Aug 15, 2018
By way of background, Larry Cohen was born in the Bronx and, given how long he has been a Yankees season ticket holder, one can say he has played a part in building the Yankee’s new home since 2009 - although in a manner a bit differently than that of the way Babe Ruth built that house once known as the old Yankee Stadium. A happily married father of five kids, professionally speaking, Larry is partner-in-charge of the Business Management Hospitality Group of bi-coastal Marks Paneth LLP - a CPA firm ranked as one of the top 35 in the U.S. in terms of revenue and the 14th largest in the NY metropolitan area. In his prior real estate life, Larry was president and CEO of The Griffin Group, Inc., the investment and management company owned by Merv Griffin (who, for those not old enough to know or remember, was the ex-talk show host and successful hotel owner and game show creator with properties such as The Beverly Hilton Hotel and the long running and iconic game shows known as Wheel of Fortune and Jeopardy to his credit). Before joining Griffin, Larry was a financial executive at Coca-Cola Entertainment and its successor, Columbia Pictures Entertainment Inc.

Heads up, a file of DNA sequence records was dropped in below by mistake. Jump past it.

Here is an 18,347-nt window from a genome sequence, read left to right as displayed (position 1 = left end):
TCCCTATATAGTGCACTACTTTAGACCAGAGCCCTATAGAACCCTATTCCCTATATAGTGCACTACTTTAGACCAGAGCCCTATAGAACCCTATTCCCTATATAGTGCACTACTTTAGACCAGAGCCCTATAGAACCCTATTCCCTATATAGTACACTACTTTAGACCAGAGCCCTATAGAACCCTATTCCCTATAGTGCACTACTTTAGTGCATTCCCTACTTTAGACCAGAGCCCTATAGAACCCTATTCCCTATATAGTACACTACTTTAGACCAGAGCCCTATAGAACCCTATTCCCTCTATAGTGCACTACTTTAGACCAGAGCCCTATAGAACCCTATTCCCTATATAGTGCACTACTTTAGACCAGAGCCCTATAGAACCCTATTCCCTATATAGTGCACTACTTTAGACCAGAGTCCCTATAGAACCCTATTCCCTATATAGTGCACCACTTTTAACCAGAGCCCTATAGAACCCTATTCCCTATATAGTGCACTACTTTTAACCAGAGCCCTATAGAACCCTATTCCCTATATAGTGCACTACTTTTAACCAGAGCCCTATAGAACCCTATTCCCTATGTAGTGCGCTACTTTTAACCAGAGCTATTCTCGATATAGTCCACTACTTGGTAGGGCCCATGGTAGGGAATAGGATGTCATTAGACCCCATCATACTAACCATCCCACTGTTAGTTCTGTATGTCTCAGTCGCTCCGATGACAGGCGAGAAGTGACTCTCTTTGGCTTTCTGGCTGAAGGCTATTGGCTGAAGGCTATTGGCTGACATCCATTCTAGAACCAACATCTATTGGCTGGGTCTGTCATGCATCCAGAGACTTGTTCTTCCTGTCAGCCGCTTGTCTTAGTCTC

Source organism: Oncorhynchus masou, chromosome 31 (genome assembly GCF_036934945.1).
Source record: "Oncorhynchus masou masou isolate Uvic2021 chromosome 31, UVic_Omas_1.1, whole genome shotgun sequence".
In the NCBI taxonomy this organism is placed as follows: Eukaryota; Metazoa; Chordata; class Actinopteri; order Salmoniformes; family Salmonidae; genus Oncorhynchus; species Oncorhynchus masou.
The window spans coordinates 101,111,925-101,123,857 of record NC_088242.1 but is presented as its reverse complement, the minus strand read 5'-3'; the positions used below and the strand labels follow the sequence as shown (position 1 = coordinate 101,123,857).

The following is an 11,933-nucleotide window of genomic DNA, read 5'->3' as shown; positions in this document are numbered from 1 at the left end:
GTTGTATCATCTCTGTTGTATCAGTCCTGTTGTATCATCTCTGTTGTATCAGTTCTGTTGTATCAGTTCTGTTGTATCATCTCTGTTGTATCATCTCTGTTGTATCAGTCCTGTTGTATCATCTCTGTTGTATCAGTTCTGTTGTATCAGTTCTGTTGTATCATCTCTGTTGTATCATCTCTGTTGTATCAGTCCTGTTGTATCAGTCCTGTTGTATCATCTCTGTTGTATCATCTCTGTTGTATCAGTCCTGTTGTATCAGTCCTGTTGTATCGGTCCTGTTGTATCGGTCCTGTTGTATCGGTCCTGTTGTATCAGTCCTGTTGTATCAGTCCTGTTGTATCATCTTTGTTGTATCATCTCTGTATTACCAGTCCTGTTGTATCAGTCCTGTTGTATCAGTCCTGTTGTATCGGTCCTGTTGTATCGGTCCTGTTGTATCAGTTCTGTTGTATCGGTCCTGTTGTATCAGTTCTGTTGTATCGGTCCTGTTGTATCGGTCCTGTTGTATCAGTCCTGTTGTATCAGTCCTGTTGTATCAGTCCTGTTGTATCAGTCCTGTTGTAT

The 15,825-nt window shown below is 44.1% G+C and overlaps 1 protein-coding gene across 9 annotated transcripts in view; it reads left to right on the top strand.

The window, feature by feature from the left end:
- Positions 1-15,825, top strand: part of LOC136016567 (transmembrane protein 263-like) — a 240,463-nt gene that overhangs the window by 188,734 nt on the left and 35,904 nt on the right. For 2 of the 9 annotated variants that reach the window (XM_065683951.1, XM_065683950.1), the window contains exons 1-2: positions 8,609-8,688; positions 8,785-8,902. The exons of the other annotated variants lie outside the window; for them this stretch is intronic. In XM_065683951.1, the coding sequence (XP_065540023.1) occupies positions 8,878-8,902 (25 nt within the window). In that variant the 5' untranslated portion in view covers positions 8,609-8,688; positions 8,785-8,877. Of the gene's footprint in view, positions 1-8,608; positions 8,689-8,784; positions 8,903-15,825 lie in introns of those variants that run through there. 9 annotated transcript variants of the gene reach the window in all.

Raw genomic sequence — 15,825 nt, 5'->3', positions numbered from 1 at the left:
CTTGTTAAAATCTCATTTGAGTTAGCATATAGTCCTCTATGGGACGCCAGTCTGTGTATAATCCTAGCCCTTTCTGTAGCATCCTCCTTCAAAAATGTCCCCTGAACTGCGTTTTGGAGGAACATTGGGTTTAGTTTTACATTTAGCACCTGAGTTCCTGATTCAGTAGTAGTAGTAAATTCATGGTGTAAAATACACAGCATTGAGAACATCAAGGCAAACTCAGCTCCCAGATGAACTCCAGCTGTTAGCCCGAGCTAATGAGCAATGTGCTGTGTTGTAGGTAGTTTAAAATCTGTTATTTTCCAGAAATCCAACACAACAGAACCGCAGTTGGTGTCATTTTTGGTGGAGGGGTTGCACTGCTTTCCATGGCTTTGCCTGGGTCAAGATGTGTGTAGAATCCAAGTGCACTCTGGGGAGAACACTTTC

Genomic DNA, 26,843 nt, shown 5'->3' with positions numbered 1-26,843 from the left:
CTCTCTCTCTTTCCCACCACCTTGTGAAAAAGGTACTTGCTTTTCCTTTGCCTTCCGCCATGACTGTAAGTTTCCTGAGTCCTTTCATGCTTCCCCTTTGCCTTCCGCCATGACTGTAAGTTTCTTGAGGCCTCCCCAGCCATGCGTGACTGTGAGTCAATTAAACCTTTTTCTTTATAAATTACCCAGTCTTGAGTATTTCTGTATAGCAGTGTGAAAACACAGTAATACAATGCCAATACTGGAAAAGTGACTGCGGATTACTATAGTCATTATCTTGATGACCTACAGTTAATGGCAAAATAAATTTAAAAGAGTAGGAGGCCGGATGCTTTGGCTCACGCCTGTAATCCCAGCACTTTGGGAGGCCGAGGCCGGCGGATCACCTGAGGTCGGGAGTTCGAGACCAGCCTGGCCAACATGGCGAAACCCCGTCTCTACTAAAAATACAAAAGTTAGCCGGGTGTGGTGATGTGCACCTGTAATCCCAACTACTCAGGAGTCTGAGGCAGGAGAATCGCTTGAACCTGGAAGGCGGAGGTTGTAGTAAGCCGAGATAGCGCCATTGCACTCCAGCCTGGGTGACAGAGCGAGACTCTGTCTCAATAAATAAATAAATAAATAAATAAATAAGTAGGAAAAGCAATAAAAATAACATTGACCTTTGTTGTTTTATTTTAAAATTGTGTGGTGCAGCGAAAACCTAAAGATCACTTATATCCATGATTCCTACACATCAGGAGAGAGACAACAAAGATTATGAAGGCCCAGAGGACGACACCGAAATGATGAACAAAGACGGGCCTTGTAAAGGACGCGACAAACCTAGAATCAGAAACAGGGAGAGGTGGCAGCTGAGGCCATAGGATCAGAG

At 4:44, Larry Cohen notes that everyone brings something different to the table and has their own value add. At 6:37, Cohen explains why he feels efficiency comes from being organized. At 8:03, he discusses taking opportunity by the throat when it presents itself and how he ended up working at Coca-Cola Entertainment, and with Merv Griffin. At 12:57, Cohen tells us how two weeks on a job turned into a 25-year career. At 14:09, he said his biggest risk was leaving Coca-Cola to work directly with Merv. At 15:29, Cohen briefly shares the time he ate lasagna at 3:00 AM with President Donald Trump. At 16:52, he talks about finding a solution and building consensus. At 18:08, Cohen informs that the best deal he never did was for a casino in Nevada. At 21:06, he discusses the importance of making a difference for those who are unfortunate. At 24:04, Cohen notes that finding a balance between life and work requires work and revaluation everyday. At 26:01, he dives into his passion for the Yankees and his happy place – anywhere bonding with family. Merv Griffin described in his book that Larry’s one fault is that of being a Yankees fan. At 29:50, Cohen touches upon technology and social media and how he is always eager for the next tool and upgrade. At 31:27, he advises on “closing” in his profession and the closing mentality of not taking your eye off the ball. At 36:44, Larry Haber asks Cohen a “what would you do in this situation?” interview question. At 40:27, Cohen explains why “you can’t make it in business on your own.” At 41:50, he breaks down the current health of the hospitality industry and at 44:20 describes the impact of Airbnb on the hospitality industry as a whole. At 48:04, Cohen enlightens us about his “oh my” moment at Columbia Pictures. At 49:51, Larry Cohen closes out the discussion Mariano Rivera-esque style.